Background: Current evidence suggests that hospital nurses' end-of-life care is complex due to the conflicting tasks of treatment-focused care and palliation. This is a topic that needs further exploration. Aim: To understand hospital nurses' experiences of end-of-life care. Method: Interpretive phenomenology was used to explore 10 hospital nurses' experiences. Findings:Nurses' individual experience of death informed their attitudes to death. The dominant theme was death-as-calm, accompanied by human connection, and death-as-process. The nurses' actions indicated their end-of-life care included love, defined as a desire to create calm, grounded by the virtue of natural goodness, responsibility and dedication, with a willingness to focus on the individual and their family, making the most of whatever time they have left. To continue providing end-of-life care the nurses successfully protected their authentic self by using a ‘professional identity’ and employing ‘defence of self’. The nurses found the unpredictable nature of hospital end-of-life care difficult but used a collaborative power to manage situations. Conclusion: This study suggests hospital nurses successfully navigate an approach to hospital end-of-life nursing care, represented as a ‘harbour’, which facilitates transitioning from ‘stormy’ treatment to calm end-of-life care and death.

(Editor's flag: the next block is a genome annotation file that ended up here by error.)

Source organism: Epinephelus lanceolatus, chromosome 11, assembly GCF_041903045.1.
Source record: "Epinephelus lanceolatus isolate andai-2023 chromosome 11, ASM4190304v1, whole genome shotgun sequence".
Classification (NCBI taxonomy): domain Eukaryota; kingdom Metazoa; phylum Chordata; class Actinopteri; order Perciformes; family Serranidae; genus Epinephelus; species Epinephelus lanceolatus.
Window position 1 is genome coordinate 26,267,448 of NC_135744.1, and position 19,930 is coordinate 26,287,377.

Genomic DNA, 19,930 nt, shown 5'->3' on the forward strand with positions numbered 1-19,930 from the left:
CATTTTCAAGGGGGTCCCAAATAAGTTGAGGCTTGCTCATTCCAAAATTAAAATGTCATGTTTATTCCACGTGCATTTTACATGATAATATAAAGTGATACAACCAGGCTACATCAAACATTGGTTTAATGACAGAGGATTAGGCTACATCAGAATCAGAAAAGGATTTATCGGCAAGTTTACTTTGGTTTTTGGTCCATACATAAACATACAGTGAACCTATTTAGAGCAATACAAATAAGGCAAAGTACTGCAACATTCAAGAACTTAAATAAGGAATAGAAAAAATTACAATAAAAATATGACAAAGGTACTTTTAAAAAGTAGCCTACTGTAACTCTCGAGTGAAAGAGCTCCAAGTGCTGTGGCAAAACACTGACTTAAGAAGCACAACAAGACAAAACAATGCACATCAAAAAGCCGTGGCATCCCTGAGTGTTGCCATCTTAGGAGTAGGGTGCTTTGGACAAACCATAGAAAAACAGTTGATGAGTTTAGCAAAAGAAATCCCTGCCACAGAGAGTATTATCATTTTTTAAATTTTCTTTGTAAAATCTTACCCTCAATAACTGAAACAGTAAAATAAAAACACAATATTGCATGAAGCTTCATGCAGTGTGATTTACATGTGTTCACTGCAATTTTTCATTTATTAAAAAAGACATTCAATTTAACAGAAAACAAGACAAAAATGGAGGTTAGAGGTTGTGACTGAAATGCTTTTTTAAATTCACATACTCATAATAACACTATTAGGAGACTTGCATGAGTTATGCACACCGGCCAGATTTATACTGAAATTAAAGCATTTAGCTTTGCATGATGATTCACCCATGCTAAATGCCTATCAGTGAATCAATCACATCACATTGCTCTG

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- End-of-life care
- Hospital nurses
- Palliative care
ASJC Scopus subject areas